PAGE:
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The impact of housing prices on residents’ health: a systematic review



Rising housing prices are becoming a top public health priority and are an emerging concern for policy makers and community leaders. This report reviews and synthesizes evidence examining the association between changes in housing price and health outcomes.


We conducted a systematic literature review by searching the SCOPUS and PubMed databases for keywords related to housing price and health. Articles were screened by two reviewers for eligibility, which restricted inclusion to original research articles measuring changes in housing prices and health outcomes, published prior to June 31st, 2022.


Among 23 eligible studies, we found that changes in housing prices were heterogeneously associated with physical and mental health outcomes, with multiple mechanisms contributing to both positive and negative health outcomes. Income-level and home-ownership status were identified as key moderators, with lower-income individuals and renters experience negative health consequences from rising housing prices. This may have resulted from increased stress and financial strain among these groups. Meanwhile, the economic benefits of rising housing prices were seen to support health for higher-income individuals and homeowners – potentially due to increased wealth or perception of wealth.


Based on the associations identified in this review, it appears that potential gains to health associated with rising housing prices are inequitably distributed. Housing policies should consider the health inequities born by renters and low-income individuals. Further research should explore mechanisms and interventions to reduce uneven economic impacts on health.

Peer Review reports


In contemporary society, the structures we live in, as well as our legal relationships to these structures, are intertwined with our fundamental senses of self and belonging [1,2,3]. For decades, homeownership has been recognized as a core measure of success [4, 5]. Recognizing the importance of housing, studies have variously examined the effects of wide-ranging housing-related factors on health, including housing quality, overcrowding, neighbourhood deprivation, social cohesion, housing density, housing suitability or sufficiency, and neighbourhood socioeconomic status [6, 7]. While these effects continue to be explored, it is generally agreed that housing is a fundamental determinant of health [7], which broadly exerts impacts on health through a variety of mechanisms.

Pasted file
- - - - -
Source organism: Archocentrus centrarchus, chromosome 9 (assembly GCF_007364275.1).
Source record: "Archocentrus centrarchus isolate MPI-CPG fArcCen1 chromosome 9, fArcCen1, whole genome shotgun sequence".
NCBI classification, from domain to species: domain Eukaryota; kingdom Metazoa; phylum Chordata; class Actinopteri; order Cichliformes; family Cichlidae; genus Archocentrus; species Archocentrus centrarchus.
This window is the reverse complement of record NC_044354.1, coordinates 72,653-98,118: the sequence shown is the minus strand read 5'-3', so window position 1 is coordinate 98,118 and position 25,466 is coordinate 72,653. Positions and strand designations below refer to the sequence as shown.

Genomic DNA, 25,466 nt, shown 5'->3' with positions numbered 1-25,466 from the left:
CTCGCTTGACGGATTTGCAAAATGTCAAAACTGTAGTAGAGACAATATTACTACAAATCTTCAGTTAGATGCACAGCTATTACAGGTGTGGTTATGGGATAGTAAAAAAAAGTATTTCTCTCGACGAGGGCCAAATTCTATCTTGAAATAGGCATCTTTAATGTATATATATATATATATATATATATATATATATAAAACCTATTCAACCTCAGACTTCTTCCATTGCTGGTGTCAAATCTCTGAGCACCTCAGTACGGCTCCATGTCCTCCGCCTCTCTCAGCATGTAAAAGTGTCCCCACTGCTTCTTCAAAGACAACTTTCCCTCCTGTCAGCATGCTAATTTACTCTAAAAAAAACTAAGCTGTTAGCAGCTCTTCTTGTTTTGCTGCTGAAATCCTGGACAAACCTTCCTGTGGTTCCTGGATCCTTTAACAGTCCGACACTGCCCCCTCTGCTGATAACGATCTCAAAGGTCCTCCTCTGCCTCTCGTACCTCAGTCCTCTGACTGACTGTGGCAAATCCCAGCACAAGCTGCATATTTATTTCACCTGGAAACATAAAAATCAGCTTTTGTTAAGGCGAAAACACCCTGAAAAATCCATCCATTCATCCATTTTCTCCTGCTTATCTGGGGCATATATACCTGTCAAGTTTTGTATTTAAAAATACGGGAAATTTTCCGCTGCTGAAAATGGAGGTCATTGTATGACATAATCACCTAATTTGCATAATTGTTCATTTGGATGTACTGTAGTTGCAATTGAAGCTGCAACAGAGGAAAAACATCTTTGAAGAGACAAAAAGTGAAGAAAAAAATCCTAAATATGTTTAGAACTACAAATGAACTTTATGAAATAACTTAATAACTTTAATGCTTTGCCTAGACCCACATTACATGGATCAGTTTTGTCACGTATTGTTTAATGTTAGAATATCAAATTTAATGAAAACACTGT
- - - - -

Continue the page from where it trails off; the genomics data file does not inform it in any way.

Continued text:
Indeed, housing-related health effects arise from specific housing conditions, as well as the legal conditions that define our relationships to these spaces, and our emotional attachments to these various factors. For example, living and owning a home can create access to opportunities that can further bolster health [8]. Similarly, housing related factors—such as indebtedness, mortgage stress, and credit problems—can cause severe mental health problems, depression, and suicide ideation [9, 10]. With these factors in mind, people in most countries face numerous barriers to securing their right to a home [5, 11], and a wide array of policies have been proposed and implemented to address these barriers [12,13,14]. In addition to these factors, the location of a home, the quality of a building, or the neighbourhood context in which a home exists are also hugely influential to health [7, 15, 16].

In conceptualizing these varied mechanisms, it is important to consider both direct and indirect mechanisms through which the relationship between housing and health manifests. Direct effects predominantly emerge from psycho-physiological stress responses. Elevated housing costs can induce chronic stress, leading to mental health conditions, like anxiety and depression, and other health problems [17]. Indirectly, escalating housing prices exert economic pressures that limit individuals' capacity to allocate resources towards health-promoting activities and necessities. This economic strain can result in compromised nutrition, reduced access to healthcare services, and diminished ability to manage chronic conditions, therefore, exacerbating health disparities. Moreover, the financial burden can lead to other lifestyle changes that further impair physical and mental well-being, such as increased substance use or reduced physical activity.

Despite these effects being documented in previous studies, there are no systematic reviews on the impact of rising housing prices on health. The present review aims to examine the effect of housing price on health by considering whether changes in housing market price impact the health of residents living in an area. To accomplish this aim, we conduct a systematic review. This review is especially timely since housing prices have risen in the past five years at an alarming rate.


Article search